The Sonos Move ($399) represents a bunch of “firsts” for Sonos. It’s the company’s first Bluetooth speaker, its first portable speaker and, thus, its first speaker to have a built-in battery (which Sonos had to build from scratch). Unlike all other Sonos speakers before it, the Move is designed to be listened to in, around and outside the home. And if you’re wondering, yes, the Move is weatherproof and drop-resistant, making it Sonos’s first truly rugged speaker, too.
Of course, the Move is still a Sonos speaker and it’s designed to work as such. It can connect to your home’s Wi-Fi network and, via the Sonos app, be grouped with other Sonos speakers in a multi-room system. It’s also a smart speaker, just like the Sonos One, so you can speak to Amazon’s Alexa or Google Assistant and request a song, adjust the volume or ask about the weather.
There are a couple of big questions surrounding the Move. In terms of sound quality, how does it compare to other Sonos speakers? And how should the Move be used? Is it more of a traditional Sonos speaker that, instead of being tethered to the wall, can be carried from room to room? Or is it more a portable Bluetooth speaker, designed to be listened to outside?
The biggest question, at least for me, has to do with the “Sonos experience.” The audio company is so beloved because its speakers sound great and work with almost every music streaming service, but, most importantly, they’re easy enough for anybody to use. So the fact that the Move can be constantly be moved around, switched between Wi-Fi and Bluetooth modes – does that negatively impact that Sonos experience?
The Good: The Sonos Move has that “Sonos sound” – it sounds warm, lively and punchy, both inside and outside, just as you’d expect from a Sonos speaker. Sonos specially designed it with a downward-firing tweeter and forward-firing woofer, and the result is that the Move has more of a 360-dree sound than any other speaker. (Fun fact: even though the Play:1 and Sonos One speakers have a dotted grill the wraps sound most of the speaker, both are still forward-firing and not omnidirectional speakers.) In terms of sound quality and power, the Sonos Move sounds more closely to the Sonos One ($199) rather than the larger and more expensive Play:5 ($499); but it’s definitely in-between the two.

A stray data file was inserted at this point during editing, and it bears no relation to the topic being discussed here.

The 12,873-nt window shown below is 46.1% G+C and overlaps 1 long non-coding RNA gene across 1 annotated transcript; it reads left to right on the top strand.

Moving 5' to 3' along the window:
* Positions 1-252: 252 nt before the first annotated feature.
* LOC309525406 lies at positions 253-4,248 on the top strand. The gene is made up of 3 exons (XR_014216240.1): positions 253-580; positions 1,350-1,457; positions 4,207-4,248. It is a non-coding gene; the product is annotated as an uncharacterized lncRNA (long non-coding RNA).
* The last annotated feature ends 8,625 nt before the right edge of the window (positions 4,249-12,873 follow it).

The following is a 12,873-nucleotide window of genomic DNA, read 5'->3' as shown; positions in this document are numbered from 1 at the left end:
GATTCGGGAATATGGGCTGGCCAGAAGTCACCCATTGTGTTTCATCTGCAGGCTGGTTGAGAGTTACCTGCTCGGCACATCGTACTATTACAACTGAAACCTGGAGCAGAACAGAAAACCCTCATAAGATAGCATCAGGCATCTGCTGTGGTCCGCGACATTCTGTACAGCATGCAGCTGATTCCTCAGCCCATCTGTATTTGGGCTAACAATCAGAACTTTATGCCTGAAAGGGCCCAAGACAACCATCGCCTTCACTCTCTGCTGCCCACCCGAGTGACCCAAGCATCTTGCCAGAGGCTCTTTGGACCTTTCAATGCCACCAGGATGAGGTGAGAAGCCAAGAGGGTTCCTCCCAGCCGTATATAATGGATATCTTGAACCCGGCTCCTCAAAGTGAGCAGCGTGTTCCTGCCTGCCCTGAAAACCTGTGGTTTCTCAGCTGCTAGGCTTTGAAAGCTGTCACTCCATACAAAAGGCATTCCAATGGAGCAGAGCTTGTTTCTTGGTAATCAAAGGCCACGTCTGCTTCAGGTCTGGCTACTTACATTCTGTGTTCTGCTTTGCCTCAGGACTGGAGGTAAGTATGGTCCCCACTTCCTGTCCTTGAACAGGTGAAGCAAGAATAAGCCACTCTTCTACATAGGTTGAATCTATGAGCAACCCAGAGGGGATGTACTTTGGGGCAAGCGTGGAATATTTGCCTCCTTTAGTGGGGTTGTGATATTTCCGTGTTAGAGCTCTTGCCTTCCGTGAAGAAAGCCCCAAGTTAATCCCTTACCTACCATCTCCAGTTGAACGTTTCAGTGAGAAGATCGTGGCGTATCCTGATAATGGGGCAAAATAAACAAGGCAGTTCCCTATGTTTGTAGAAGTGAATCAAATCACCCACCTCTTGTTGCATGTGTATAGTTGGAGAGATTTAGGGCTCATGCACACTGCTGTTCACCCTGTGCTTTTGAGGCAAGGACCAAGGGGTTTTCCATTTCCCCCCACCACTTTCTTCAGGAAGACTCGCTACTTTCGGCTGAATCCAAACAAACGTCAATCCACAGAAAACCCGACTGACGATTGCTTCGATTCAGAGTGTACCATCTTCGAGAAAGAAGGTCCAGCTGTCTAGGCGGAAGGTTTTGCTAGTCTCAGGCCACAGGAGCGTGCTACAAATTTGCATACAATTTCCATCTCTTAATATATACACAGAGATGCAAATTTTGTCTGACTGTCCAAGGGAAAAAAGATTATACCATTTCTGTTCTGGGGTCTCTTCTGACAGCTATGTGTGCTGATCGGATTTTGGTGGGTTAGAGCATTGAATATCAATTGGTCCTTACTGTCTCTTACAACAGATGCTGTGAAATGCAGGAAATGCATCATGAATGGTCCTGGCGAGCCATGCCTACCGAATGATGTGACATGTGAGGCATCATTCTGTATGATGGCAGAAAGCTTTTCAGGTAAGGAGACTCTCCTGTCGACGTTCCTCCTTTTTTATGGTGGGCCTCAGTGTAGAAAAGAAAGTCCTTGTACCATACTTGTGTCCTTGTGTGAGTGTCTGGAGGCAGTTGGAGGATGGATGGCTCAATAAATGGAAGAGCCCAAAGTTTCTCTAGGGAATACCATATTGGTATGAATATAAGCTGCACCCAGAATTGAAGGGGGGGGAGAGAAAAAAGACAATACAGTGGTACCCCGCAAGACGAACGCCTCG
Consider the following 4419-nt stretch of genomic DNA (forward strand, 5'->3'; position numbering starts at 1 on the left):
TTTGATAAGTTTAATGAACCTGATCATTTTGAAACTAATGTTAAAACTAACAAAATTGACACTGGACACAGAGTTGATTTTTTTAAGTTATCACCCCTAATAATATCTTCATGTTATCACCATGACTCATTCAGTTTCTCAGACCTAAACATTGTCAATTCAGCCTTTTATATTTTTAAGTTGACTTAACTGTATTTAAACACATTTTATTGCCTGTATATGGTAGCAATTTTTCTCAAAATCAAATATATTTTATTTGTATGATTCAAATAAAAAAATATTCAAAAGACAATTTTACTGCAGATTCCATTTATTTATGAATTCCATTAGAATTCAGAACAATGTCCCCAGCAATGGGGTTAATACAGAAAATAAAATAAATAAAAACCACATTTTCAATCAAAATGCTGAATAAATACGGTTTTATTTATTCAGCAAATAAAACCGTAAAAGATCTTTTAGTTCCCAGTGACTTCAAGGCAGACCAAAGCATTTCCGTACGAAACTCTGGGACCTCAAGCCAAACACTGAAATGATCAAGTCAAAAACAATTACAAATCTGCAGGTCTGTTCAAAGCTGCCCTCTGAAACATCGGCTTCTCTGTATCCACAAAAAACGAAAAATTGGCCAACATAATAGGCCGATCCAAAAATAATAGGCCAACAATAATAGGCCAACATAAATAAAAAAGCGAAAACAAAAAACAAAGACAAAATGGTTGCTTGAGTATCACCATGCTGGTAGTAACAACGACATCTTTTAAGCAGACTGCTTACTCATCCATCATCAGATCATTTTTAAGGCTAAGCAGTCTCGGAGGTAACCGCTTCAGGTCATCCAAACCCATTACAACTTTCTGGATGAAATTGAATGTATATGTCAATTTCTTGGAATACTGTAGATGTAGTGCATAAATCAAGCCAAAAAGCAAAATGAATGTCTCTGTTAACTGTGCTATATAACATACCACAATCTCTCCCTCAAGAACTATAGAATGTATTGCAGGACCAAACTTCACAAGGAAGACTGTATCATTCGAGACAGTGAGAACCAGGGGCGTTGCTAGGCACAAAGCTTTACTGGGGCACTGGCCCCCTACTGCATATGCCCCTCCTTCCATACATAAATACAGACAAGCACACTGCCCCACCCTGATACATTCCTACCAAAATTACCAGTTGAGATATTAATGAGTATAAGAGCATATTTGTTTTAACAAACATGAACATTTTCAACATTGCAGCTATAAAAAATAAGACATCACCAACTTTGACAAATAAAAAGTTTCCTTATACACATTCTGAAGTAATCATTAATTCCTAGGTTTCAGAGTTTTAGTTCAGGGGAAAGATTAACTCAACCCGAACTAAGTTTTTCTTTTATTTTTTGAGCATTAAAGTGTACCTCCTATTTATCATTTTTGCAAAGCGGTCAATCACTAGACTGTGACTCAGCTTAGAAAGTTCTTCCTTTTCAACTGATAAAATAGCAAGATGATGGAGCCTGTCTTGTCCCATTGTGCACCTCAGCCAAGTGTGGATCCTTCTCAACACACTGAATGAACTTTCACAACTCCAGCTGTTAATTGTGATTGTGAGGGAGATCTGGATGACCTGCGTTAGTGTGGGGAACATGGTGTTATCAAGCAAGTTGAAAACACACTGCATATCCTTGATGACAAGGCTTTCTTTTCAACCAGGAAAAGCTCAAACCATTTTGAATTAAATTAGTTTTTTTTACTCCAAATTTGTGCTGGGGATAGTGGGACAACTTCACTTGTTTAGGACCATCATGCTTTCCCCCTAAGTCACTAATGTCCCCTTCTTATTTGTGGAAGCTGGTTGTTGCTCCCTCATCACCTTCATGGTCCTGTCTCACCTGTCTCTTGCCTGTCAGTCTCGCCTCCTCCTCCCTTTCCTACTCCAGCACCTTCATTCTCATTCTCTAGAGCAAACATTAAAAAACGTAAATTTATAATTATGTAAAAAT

The other neat thing about the Move is that Sonos rejiggered TruePlay technology so that it works with the Move. TruePlay is the in-app feature that helps tune each Sonos speaker so that it sounds best for the room it’s in; it’s a typically a one-time process that requires you to wave your smartphone around while the speaker makes some strange noises. Sonos knew this would be a pain in the ass with the Move, to have listeners set up TruePlay every time they moved the speaker, so they developed Automatic TruePlay.
Instead of going through the app and waving your phone around (typical TruePlay behavior), the Move uses its built-in microphones and automatically tunes itself ever time you move it. It’s convenient and you can hear the difference. For example, when you move the Move from an open space to a closed-in space, like a media cabinet, you can hear the speaker lower its bass and crank up its mids and treble. All this happens in the space of a few seconds and, again, it requires nothing out of the listener (the microphones have to be on, though). Pretty cool.